Digital technology is creating vast new structures for the exchange of sounds, stories and images that were not dreamt of a decade ago. Twitter, FaceBook, YouTube and Google are ushering in a time when the making and exchange of meaning and value will be at the centre of wealth creation.
In their turn, these businesses are likely to be overtaken as new technologies take off. The internet of things, the real-time web, virtual worlds, the use of geo-data, crowd-sourcing, augmented reality headsets, brain–computer interfaces – are a few of the paradigm-breaking technologies that are in their very earliest days.
However we experience them, rich media – moving images, sound, animations – will be all around us. Perhaps, in advanced economies, more people will be employed making these than are employed making anything else.
The need for artistic creativity is not confined to T-shirts.
As globalisation advances, the developed world cannot compete on price with developing economies, where wages are lower, raw materials cheaper and lighter regulation means lower production costs. And as standards improve, it becomes harder too to compete on quality.
One of the few strategies left in advanced economies is to distinguish their product offer by building in lifestyle or cultural value. If the customer is paying for a specific connection with places, or peoples, or languages then it is much harder to off-shore or out-source production.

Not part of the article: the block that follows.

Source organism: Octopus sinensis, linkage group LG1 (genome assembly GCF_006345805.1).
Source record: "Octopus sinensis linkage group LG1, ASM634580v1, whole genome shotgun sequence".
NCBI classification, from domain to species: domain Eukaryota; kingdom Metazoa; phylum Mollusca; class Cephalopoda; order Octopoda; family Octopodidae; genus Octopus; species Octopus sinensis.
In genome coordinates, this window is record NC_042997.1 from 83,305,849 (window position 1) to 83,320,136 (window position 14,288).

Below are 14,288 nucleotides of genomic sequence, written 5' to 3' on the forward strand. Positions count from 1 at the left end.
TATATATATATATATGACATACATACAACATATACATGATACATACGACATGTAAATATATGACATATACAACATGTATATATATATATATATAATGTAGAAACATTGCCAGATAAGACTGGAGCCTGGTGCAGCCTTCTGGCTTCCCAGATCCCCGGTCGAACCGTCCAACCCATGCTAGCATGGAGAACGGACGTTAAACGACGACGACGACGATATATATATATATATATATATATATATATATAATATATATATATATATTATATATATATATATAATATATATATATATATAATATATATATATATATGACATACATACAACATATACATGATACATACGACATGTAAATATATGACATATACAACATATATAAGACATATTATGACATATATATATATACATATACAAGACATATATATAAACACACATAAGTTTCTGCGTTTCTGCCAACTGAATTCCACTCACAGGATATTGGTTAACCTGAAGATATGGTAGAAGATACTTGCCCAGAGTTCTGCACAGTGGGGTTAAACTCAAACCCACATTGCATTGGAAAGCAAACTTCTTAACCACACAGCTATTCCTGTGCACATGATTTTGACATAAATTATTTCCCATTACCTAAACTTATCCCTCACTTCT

This makes the creative industries a contributor to all sectors of the modern economy.
Think of Nike, or Coca Cola. What do these companies actually do? They don’t make shoes or drinks, they get other companies to do that. Most of their manufacturing process is outsourced. But they can still compete because the shoe and the drink are incidental to the real sales offer – which is a lifestyle.
‘When people buy a Coke, they’re buying into a vision of world citizenship’, said Marc Mathieu, Coca Cola’s Vice President of Global Brands, in 2006. Bob Lutz, Head of Product Development at General Motors, told the 2005 shareholders meeting: ‘we are in the arts and entertainment business’.